From Comcast SportsNetLOS ANGELES (AP) -- The Los Angeles Lakers hired Mike D'Antoni late Sunday night, signing the former coach of the Suns and Knicks to replace Mike Brown.The Lakers and D'Antoni's agent, Warren LeGarie, confirmed the deal two days after the Lakers fired Brown five games into the season.D'Antoni agreed to a three-year deal worth 12 million, with a team option for a fourth season.D'Antoni got the high-profile job running the 16-time NBA champions only after the club's top brass extensively discussed the job with former Lakers coach Phil Jackson.The 11-time NBA champion coach met with Lakers owners Jerry and Jim Buss and general manager Mitch Kupchak on Saturday to weigh a return for a third stint on Los Angeles' bench.The Lakers instead went with D'Antoni, a respected offensive strategist who coached Lakers point guard Steve Nash in Phoenix during the best years of their respective careers. D'Antoni was less successful during four seasons in New York, but at least restored the once-moribund Knicks to competence before resigning last March."Dr. (Jerry) Buss, Jim Buss and Mitch Kupchak unanimously agreed that Mike was the best coach for this roster at this time," Lakers spokesman John Black said.The 61-year-old D'Antoni underwent knee replacement surgery earlier this month, and could be physically limited early his tenure. Black said the Lakers aren't certain when D'Antoni will travel to Los Angeles to begin work.Interim coach Bernie Bickerstaff will continue running the Lakers until D'Antoni arrives. Los Angeles beat Sacramento 103-90 on Sunday night, improving to 2-0 under Bickerstaff after a 1-4 start under Brown.The Lakers' next game is Tuesday night against San Antonio at Staples Center.After Brown's dismissal, Nash and Kobe Bryant both expressed enthusiasm about the prospect of playing for D'Antoni, although Bryant also campaigned eagerly for Jackson.Bryant idolized D'Antoni while growing up in Italy, where D'Antoni was a star player for Olimpia Milano in the Italian pro league. D'Antoni also has been an assistant coach on various U.S. national teams featuring Bryant, including the gold medal-winning squad at the London Olympics.Nash won two MVP awards while running D'Antoni's signature up-tempo offense for the final four seasons of the coach's five-year tenure with the Suns.Nash and D'Antoni won at least 54 games each season and reached two Western Conference finals -- and they eliminated Bryant's Lakers from the first round of the playoffs in 2006 and 2007, still the only first-round exits of Kobe's 17-year career.D'Antoni then coached New York to just one playoff appearance and no postseason victories. He also coached the Denver Nuggets during the lockout-shortened 1998-99 season.But his NBA accomplishments can't measure up to Jackson, who won five titles and reached seven NBA finals during two stints totaling 11 seasons with Los Angeles.Jackson walked away from the club 18 months ago after a second-round playoff sweep by Dallas, and Brown led Los Angeles to a 41-25 mark followed by another second-round playoff defeat last summer.The Lakers then traded for Nash and Dwight Howard, setting up a season of enormous expectations for Brown -- but the Lakers struggled to learn his new, Princeton-influenced offense while playing mediocre defense.After the Lakers stumbled out of the gate while Howard and Bryant missed preseason games to preserve their health, Nash incurred a small fracture in his leg during the Lakers' second regular-season game, keeping him out of the lineup for their past five games and for at least another week.The Lakers have improved to 3-4 under Bickerstaff after following up their winless preseason with four losses in their first five regular-season games, the club's worst start since 1993.Despite his reputation for offensive acumen, D'Antoni's NBA teams typically have played fairly solid defense, statistically speaking -- and they never had the imposing Howard or defensive stopper Metta World Peace in their lineups.Nash had his best NBA seasons as the versatile quarterback of the Suns' offense under D'Antoni, and point guard Jeremy Lin became a star on the Knicks last season while filling much the same role.D'Antoni resigned late last season following a six-game losing streak, surprising many observers, and former assistant coach Mike Woodson led the Knicks to the playoffs.Phoenix visits Staples Center on Friday.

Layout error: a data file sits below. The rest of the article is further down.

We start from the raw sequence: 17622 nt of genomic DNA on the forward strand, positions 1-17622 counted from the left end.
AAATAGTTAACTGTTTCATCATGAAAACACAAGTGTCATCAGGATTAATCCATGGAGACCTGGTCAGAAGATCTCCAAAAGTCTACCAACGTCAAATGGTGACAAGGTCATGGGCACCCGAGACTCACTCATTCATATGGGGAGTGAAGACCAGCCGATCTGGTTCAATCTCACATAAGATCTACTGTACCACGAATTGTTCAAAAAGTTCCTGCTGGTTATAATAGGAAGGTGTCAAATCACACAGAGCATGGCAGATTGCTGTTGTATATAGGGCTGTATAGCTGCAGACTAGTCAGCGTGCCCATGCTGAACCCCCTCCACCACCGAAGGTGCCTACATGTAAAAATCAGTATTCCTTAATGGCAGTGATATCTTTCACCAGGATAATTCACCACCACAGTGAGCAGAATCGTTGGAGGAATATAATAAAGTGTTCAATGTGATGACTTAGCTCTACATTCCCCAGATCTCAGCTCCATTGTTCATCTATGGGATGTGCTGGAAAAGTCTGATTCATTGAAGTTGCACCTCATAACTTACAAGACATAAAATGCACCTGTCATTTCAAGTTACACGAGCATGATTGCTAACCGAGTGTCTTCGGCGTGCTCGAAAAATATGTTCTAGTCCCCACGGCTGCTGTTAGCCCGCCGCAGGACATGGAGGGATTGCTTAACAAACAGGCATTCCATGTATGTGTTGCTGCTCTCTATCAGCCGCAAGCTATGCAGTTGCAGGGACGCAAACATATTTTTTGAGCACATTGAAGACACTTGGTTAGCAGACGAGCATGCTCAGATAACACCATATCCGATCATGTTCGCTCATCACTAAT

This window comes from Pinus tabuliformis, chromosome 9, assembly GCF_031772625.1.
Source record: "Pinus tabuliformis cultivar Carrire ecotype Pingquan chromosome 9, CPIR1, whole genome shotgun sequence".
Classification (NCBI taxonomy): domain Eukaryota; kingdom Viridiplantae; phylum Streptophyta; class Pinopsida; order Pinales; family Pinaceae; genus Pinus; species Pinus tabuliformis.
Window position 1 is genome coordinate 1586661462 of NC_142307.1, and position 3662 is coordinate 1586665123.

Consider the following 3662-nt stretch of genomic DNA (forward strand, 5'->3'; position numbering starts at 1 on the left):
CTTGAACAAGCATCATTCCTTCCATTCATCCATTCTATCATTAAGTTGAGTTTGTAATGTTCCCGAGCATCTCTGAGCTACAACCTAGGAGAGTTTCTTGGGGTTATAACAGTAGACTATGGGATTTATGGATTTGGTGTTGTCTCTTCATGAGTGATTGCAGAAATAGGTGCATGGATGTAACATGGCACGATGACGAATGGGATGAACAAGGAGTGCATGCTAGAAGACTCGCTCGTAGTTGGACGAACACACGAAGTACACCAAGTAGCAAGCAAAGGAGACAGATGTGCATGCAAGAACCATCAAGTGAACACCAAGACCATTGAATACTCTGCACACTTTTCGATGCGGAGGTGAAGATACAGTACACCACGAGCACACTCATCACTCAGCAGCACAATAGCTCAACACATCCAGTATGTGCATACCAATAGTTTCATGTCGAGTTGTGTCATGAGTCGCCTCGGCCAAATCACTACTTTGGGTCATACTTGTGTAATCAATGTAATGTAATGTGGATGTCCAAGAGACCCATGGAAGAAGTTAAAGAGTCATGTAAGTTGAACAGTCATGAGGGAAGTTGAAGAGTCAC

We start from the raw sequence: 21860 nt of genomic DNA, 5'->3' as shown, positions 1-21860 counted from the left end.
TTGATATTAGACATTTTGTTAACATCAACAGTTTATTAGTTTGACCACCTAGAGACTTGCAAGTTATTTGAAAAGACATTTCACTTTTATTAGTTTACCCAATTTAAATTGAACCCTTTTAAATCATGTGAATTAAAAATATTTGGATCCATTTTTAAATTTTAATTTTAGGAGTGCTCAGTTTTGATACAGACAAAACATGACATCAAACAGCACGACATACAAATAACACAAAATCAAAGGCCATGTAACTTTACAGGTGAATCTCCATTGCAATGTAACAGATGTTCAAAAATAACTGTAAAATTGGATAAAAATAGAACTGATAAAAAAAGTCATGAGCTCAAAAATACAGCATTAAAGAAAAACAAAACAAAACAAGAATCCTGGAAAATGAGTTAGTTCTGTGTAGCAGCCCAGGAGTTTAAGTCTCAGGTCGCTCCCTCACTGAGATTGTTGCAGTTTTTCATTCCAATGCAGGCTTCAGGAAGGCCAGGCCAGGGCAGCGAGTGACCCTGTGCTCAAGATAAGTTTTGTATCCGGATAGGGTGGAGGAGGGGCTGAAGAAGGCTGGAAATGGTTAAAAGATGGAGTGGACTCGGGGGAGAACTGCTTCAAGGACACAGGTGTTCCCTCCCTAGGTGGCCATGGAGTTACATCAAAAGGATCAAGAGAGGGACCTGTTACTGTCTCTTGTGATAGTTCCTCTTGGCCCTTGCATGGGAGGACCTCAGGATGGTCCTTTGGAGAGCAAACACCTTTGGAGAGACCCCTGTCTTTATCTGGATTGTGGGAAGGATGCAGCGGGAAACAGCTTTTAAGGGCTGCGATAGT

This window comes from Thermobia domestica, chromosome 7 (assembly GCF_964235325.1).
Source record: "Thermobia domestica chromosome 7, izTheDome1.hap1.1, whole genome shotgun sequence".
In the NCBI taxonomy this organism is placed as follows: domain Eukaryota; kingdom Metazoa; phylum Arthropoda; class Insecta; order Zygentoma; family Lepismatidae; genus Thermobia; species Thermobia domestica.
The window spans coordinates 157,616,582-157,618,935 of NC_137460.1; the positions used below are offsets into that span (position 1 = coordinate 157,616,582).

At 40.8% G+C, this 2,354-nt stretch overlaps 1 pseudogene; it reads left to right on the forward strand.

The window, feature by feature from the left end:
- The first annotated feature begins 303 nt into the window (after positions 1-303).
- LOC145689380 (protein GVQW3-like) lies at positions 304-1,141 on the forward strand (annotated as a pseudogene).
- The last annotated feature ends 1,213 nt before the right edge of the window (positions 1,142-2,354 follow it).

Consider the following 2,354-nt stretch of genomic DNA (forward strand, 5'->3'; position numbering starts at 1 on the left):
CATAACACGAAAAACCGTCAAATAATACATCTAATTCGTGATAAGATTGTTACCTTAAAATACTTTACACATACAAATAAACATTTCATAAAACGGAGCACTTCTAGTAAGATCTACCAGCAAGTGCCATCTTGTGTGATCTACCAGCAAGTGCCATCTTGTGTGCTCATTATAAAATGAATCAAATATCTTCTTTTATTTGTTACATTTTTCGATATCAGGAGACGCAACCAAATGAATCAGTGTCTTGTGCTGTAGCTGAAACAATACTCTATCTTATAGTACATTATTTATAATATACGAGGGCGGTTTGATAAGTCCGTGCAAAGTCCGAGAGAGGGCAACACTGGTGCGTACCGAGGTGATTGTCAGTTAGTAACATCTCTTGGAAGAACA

Clippers have more to prove in first clash of 2016-17 with Warriors